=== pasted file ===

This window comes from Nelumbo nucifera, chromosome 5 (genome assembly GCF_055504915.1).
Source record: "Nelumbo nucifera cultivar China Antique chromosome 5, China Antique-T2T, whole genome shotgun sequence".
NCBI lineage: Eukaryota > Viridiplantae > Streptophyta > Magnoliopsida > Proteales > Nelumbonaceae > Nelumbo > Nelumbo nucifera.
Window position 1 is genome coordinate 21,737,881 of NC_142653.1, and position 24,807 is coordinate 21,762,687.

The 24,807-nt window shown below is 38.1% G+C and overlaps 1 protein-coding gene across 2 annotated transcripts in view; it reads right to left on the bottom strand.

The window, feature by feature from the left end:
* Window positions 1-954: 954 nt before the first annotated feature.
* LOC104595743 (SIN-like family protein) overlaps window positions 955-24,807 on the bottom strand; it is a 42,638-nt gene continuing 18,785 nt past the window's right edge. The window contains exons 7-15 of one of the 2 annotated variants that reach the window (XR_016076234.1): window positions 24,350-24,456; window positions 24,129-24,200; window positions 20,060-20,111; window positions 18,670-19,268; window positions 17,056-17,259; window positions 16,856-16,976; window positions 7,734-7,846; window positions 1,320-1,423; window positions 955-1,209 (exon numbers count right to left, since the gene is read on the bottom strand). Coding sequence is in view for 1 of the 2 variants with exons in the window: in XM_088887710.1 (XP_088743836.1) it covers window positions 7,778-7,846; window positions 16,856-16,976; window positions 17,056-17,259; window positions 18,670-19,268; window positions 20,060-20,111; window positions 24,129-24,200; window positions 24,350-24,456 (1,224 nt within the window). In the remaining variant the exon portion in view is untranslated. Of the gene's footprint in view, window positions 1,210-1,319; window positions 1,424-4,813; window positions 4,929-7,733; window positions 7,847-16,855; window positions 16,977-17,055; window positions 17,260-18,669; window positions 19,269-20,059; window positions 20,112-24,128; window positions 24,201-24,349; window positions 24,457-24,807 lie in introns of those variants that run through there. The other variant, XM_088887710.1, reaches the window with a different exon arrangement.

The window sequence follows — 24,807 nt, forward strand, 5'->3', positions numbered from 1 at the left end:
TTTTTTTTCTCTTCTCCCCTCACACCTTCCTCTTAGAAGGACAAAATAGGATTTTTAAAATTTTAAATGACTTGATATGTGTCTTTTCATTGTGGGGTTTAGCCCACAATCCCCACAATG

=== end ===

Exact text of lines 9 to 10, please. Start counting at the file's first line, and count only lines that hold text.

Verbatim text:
The window sequence follows — 24,807 nt, forward strand, 5'->3', positions numbered from 1 at the left end:
TTTTTTTTCTCTTCTCCCCTCACACCTTCCTCTTAGAAGGACAAAATAGGATTTTTAAAATTTTAAATGACTTGATATGTGTCTTTTCATTGTGGGGTTTAGCCCACAATCCCCACAATG